Making and acting upon the link between water security, climate stability and human and planetary health will demand the creation of the new kinds of partnerships that are necessary if we are to achieve all 17 of these global goals simultaneously. The building of such partnerships will build trust which will contribute to state and military security globally.”

*Global Goals List

1. No Poverty

This goal, which seeks to eradicate extreme poverty by 2030. The UN defines extreme poverty as living on less than $1.50 a day. Perhaps most importantly, this goal includes measures to protect those who have had to leave their homes and countries as a result of conflict.

2. No Hunger

The UN seeks to both improve the access that the world’s poorest have to food, and the ways in which that food is produced.

3. Good Health and Well-being

This goal focuses on continuing to reduce child mortality, the health of mothers, and combating other diseases.

4. Quality Education

Improving worldwide access to education is a top priority. It calls for free education through high school, rather than limiting it to primary school only.

5. Gender Equality

This goal advocates for the elimination of violence and discrimination against women. It also calls on countries to improve women’s social and economic standing.

6. Clean Water and Sanitation

The UN reports that by 2050, at least one in four people is likely to live in a country affected by chronic or recurring shortages of fresh water. This goal aims to improve sanitation and hygiene practices, including access to fresh water, in developing nations by 2030.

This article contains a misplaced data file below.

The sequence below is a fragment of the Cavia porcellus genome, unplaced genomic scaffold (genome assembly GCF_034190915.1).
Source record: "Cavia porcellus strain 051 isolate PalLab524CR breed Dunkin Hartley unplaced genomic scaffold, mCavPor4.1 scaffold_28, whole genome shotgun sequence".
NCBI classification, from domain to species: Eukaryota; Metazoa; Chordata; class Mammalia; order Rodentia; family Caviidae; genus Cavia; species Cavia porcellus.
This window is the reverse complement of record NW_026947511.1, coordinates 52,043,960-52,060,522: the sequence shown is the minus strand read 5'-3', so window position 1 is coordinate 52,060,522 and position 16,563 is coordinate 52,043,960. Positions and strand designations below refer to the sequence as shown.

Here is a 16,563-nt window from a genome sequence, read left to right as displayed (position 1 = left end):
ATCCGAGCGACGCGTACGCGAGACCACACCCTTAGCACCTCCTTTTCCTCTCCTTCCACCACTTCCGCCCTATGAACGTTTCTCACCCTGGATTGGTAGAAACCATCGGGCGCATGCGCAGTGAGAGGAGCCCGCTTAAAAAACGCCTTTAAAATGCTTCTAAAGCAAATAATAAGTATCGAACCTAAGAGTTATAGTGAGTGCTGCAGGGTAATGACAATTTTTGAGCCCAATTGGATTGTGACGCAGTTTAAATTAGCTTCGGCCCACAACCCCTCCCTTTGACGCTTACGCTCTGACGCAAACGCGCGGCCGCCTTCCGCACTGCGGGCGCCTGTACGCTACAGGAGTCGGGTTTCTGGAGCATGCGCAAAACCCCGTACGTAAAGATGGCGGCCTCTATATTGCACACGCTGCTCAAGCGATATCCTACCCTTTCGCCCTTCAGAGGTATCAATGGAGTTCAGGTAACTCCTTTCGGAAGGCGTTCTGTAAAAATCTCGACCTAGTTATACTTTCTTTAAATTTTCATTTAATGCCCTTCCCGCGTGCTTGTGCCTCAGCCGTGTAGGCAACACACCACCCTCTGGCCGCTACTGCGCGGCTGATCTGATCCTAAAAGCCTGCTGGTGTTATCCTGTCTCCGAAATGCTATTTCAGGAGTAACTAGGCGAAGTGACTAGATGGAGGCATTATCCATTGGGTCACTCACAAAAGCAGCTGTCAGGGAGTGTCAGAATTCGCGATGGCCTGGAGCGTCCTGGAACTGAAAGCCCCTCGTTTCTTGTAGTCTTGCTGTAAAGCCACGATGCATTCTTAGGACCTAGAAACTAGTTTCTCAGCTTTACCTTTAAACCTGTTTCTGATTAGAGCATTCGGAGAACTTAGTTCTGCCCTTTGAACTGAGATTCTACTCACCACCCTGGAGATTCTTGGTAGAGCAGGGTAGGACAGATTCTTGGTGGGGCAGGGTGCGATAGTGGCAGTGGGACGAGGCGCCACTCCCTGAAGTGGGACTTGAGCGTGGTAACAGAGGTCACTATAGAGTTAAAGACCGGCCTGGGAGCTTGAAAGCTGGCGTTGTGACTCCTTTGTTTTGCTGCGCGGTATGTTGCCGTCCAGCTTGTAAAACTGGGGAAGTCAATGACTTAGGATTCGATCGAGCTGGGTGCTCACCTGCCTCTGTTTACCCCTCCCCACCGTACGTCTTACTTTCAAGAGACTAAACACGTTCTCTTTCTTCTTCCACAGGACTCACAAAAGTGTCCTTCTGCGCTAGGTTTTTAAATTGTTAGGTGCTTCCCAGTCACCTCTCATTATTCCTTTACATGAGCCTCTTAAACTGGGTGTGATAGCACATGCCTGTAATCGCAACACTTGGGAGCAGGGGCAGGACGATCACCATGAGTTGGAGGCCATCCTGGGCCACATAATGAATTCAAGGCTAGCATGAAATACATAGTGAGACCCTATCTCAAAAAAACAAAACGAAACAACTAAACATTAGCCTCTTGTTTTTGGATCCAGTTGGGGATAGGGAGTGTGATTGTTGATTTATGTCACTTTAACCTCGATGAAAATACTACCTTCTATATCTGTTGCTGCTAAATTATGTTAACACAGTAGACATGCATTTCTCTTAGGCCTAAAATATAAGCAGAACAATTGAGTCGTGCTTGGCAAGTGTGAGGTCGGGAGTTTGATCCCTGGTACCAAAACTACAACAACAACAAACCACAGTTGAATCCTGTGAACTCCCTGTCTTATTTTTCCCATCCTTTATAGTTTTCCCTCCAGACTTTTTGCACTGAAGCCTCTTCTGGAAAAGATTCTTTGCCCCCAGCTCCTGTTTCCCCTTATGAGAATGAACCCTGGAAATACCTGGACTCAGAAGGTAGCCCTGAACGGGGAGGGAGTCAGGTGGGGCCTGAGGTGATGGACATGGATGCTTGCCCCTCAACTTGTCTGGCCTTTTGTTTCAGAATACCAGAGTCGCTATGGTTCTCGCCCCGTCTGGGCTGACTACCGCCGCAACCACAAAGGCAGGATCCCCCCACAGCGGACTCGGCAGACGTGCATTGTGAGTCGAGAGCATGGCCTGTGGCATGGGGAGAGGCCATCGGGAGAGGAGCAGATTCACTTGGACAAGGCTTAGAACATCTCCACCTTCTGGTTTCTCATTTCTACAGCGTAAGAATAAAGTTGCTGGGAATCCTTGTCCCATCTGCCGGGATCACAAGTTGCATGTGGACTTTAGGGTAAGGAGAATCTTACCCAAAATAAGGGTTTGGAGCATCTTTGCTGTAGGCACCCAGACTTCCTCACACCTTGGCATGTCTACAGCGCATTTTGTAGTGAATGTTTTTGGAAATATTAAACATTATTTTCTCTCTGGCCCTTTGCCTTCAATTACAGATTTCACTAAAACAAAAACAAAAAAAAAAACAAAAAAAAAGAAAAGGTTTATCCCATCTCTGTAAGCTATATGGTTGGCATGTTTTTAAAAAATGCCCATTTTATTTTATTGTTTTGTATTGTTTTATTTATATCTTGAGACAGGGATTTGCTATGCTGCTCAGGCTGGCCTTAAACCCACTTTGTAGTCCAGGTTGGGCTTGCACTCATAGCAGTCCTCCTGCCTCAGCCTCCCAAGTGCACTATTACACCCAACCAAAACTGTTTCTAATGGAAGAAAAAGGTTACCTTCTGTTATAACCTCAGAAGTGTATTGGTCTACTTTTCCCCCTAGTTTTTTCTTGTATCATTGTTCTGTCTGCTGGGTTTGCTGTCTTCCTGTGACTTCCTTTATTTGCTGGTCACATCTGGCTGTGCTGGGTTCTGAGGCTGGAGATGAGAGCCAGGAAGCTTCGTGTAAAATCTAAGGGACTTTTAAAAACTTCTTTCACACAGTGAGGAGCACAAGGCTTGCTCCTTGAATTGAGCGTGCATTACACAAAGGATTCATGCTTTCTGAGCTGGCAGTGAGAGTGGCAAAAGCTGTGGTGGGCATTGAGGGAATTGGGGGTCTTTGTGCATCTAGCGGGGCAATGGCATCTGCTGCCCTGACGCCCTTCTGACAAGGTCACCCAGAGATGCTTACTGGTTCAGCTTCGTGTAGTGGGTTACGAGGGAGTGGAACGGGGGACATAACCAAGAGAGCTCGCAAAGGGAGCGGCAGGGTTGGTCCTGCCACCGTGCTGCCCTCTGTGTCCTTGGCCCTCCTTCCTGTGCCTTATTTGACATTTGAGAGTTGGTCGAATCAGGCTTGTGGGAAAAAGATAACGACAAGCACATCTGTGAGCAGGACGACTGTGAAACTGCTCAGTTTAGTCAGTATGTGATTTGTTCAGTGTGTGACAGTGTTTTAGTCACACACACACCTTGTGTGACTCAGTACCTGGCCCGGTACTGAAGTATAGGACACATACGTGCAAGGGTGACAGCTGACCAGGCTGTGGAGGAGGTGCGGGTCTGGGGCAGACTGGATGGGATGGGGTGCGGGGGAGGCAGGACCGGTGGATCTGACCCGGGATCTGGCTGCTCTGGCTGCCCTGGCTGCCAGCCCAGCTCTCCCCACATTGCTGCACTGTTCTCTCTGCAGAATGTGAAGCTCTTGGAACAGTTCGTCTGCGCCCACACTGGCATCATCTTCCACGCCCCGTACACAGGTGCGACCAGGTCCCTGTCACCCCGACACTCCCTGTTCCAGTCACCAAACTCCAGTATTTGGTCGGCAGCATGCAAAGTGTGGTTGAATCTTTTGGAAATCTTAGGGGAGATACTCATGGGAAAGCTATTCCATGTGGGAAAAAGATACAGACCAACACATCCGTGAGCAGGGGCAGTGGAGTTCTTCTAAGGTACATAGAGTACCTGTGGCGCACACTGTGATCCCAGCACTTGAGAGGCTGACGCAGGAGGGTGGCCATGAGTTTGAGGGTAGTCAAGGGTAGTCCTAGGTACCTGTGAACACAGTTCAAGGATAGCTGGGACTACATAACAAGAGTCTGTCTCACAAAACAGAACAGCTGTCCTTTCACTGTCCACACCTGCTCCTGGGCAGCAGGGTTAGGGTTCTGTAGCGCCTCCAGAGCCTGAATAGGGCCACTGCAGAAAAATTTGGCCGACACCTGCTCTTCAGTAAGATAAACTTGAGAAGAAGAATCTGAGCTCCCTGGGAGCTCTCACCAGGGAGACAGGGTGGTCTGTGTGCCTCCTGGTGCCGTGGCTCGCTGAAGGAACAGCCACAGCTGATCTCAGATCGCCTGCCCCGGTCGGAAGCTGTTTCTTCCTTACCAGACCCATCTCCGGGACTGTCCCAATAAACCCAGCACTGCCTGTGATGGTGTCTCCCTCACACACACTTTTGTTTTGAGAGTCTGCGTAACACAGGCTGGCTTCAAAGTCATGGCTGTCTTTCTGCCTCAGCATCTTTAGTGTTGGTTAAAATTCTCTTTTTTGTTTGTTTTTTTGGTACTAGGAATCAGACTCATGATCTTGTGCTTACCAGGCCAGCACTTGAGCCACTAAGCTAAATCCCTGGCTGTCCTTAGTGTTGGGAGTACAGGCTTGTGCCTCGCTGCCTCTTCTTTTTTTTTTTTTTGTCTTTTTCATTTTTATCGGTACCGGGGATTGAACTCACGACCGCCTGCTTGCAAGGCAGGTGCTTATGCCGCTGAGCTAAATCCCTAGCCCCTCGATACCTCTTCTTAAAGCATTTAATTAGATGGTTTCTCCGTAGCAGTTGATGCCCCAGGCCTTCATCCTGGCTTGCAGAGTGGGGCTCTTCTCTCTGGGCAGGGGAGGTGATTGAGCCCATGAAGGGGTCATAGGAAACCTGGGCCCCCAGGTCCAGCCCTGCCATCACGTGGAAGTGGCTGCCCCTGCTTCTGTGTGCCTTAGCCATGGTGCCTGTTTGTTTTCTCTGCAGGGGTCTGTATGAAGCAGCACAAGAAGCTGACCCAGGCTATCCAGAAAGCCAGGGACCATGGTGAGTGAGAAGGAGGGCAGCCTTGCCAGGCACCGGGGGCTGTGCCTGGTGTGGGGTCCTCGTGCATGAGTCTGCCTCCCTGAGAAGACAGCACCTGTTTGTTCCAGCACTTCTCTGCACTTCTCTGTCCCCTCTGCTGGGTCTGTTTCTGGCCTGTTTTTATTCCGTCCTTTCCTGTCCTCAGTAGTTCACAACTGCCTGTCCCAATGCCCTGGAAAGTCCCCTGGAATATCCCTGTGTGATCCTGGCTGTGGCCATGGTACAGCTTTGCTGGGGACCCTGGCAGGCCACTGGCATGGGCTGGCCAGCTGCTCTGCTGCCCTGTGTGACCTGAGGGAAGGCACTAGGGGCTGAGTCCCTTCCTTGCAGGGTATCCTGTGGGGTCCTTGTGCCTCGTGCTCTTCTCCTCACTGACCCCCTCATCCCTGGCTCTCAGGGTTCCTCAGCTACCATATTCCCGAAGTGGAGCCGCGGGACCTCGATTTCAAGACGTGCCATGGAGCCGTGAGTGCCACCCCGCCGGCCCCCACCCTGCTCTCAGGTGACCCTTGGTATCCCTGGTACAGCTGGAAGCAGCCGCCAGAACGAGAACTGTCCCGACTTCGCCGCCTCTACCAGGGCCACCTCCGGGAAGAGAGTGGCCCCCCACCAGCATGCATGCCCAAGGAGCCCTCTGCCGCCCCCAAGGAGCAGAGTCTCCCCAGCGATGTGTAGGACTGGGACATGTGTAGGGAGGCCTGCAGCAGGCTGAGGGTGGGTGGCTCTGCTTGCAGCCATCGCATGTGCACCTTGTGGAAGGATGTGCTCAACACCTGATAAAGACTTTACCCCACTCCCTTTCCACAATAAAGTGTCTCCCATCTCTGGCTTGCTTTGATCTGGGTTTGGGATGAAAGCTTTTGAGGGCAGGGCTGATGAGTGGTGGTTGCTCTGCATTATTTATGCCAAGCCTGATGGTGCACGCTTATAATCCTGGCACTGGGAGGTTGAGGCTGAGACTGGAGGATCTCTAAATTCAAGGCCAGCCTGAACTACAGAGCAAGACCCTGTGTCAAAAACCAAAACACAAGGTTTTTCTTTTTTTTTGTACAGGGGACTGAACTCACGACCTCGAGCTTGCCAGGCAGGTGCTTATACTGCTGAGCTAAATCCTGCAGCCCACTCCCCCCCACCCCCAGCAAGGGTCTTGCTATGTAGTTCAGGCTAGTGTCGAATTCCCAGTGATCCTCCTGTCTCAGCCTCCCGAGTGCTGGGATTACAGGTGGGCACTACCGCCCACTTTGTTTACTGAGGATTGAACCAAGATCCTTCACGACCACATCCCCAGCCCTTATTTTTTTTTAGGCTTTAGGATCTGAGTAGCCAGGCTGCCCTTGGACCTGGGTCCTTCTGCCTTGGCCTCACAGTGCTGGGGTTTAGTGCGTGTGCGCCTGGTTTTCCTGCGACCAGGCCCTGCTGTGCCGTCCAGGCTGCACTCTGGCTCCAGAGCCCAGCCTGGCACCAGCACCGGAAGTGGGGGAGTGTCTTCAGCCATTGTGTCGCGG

7. Affordable and Clean Energy

This goal seeks to broaden both the development and use of renewable energies by 2030, the next deadline date for achieving these goals.

8. Decent Work and Economic Growth

The UN is interested in both the creation of new jobs, and the development of those jobs that are sustainable enough to lift employees out of poverty. According to UN estimates, “roughly 470 million jobs are needed globally for new entrants to the labor market between 2016 and 2030.”

9. Industry, Innovation, and Infrastructure

This goal focuses primarily on the building of roads, rail systems, and telecommunications networks in the developing world.

10. Reduce Inequalities

This goal aims at reducing the inequalities in income distribution among the most marginalized populations in the world, both within developed and developing nations. The UN estimates that “a significant majority of households in developing countries – more than 75 percent of the population – are living today in societies where income is more unequally distributed than it was in the 1990s.”

11. Sustainable Cities and Communities

With urban populations on the rise over the past decade, the world is on a hunt for ways to house, feed, and employ that burgeoning population. This goal seeks to tackle that problem by reducing the number of people who live in slums by 2030. It also aims to reduce the pollution output coming from those urban centers.

12. Responsible Consumption and Production

This goal, a continuation of Goal 6, seeks to improve the access that people in developing countries have to food and clean water, while at the same time improving how food is produced on a global scale. It also aims to address the global obesity crisis.

13. Climate Action

The UN’s Sustainable Development Goals looks at quickly and efficiently reducing greenhouse-gas emissions in both developed and developing nations.

14. “Life Below Water”